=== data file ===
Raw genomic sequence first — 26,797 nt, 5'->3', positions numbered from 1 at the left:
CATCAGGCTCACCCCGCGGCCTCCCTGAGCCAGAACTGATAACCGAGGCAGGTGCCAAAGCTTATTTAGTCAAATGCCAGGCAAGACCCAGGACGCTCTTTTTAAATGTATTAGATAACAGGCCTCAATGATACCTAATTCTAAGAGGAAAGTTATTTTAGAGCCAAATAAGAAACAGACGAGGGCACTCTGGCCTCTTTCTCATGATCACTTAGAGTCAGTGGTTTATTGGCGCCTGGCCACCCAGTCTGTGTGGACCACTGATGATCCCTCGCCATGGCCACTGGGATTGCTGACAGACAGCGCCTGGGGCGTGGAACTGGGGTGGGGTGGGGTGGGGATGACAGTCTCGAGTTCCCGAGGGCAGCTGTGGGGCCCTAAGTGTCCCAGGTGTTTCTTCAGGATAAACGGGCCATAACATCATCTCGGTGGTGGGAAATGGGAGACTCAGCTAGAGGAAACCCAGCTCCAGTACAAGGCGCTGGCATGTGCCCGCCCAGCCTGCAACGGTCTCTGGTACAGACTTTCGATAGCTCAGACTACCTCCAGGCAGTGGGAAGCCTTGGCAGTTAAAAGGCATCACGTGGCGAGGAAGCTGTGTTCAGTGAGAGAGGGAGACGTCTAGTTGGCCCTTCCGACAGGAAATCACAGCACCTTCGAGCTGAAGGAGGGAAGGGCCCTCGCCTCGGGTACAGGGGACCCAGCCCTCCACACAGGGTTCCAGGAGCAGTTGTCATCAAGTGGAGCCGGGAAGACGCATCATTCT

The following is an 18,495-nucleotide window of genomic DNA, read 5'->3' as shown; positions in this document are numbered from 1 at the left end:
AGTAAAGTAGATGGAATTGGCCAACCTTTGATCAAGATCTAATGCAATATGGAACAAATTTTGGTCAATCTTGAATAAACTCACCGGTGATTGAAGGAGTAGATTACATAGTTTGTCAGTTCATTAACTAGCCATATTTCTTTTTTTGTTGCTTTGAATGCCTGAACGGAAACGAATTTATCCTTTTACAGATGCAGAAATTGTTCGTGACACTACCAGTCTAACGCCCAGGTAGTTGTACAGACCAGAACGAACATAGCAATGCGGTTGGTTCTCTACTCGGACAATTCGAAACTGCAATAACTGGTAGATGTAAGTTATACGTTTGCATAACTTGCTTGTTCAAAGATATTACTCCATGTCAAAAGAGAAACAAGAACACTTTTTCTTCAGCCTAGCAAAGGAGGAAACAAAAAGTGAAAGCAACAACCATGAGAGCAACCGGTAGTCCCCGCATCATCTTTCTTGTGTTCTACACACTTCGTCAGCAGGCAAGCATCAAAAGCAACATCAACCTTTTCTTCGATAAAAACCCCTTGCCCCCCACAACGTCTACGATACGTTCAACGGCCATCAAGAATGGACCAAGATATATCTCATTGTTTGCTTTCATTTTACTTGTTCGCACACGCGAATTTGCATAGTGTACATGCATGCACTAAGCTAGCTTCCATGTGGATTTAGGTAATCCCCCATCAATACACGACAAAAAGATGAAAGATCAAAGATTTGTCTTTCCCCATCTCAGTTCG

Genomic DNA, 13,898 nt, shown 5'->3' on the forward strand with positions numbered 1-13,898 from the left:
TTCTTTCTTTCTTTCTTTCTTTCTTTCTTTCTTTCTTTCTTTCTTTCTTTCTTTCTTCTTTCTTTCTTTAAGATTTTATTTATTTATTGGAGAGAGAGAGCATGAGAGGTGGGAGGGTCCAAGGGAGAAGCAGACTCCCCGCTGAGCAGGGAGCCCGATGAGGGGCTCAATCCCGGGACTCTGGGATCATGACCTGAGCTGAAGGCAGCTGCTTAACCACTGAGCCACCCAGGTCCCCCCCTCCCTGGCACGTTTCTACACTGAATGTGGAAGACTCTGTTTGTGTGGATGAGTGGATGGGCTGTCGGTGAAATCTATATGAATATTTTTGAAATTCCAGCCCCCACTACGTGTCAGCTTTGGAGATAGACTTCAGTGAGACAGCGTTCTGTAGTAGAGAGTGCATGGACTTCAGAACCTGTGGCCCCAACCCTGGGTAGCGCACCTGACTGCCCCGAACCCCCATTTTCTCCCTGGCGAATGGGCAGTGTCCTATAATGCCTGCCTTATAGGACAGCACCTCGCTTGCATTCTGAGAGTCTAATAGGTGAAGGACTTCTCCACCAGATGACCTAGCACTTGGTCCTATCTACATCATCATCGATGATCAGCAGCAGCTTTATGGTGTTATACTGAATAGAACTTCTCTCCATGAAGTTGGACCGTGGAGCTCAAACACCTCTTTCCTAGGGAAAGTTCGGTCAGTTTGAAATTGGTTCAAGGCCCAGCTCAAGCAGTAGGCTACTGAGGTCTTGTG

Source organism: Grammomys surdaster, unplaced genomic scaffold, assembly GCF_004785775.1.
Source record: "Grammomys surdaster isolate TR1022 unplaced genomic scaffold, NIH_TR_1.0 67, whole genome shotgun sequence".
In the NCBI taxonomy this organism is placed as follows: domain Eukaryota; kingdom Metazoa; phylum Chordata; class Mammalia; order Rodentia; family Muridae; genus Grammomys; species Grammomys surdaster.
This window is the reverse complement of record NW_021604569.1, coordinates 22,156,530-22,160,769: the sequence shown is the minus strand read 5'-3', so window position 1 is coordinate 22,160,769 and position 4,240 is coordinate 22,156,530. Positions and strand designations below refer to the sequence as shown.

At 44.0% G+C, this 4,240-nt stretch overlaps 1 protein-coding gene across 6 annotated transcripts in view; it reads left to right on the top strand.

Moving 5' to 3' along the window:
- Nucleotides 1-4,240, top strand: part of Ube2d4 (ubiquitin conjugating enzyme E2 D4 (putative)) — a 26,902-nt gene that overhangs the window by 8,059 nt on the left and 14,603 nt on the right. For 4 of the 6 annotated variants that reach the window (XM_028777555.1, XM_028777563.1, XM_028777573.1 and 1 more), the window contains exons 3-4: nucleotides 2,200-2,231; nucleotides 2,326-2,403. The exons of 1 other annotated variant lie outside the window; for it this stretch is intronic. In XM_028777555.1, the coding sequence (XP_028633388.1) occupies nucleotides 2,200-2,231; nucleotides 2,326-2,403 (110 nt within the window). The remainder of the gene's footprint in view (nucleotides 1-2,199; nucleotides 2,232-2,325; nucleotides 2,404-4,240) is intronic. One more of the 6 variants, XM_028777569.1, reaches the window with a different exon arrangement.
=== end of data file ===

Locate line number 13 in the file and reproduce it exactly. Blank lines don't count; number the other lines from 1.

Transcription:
- Nucleotides 1-4,240, top strand: part of Ube2d4 (ubiquitin conjugating enzyme E2 D4 (putative)) — a 26,902-nt gene that overhangs the window by 8,059 nt on the left and 14,603 nt on the right. For 4 of the 6 annotated variants that reach the window (XM_028777555.1, XM_028777563.1, XM_028777573.1 and 1 more), the window contains exons 3-4: nucleotides 2,200-2,231; nucleotides 2,326-2,403. The exons of 1 other annotated variant lie outside the window; for it this stretch is intronic. In XM_028777555.1, the coding sequence (XP_028633388.1) occupies nucleotides 2,200-2,231; nucleotides 2,326-2,403 (110 nt within the window). The remainder of the gene's footprint in view (nucleotides 1-2,199; nucleotides 2,232-2,325; nucleotides 2,404-4,240) is intronic. One more of the 6 variants, XM_028777569.1, reaches the window with a different exon arrangement.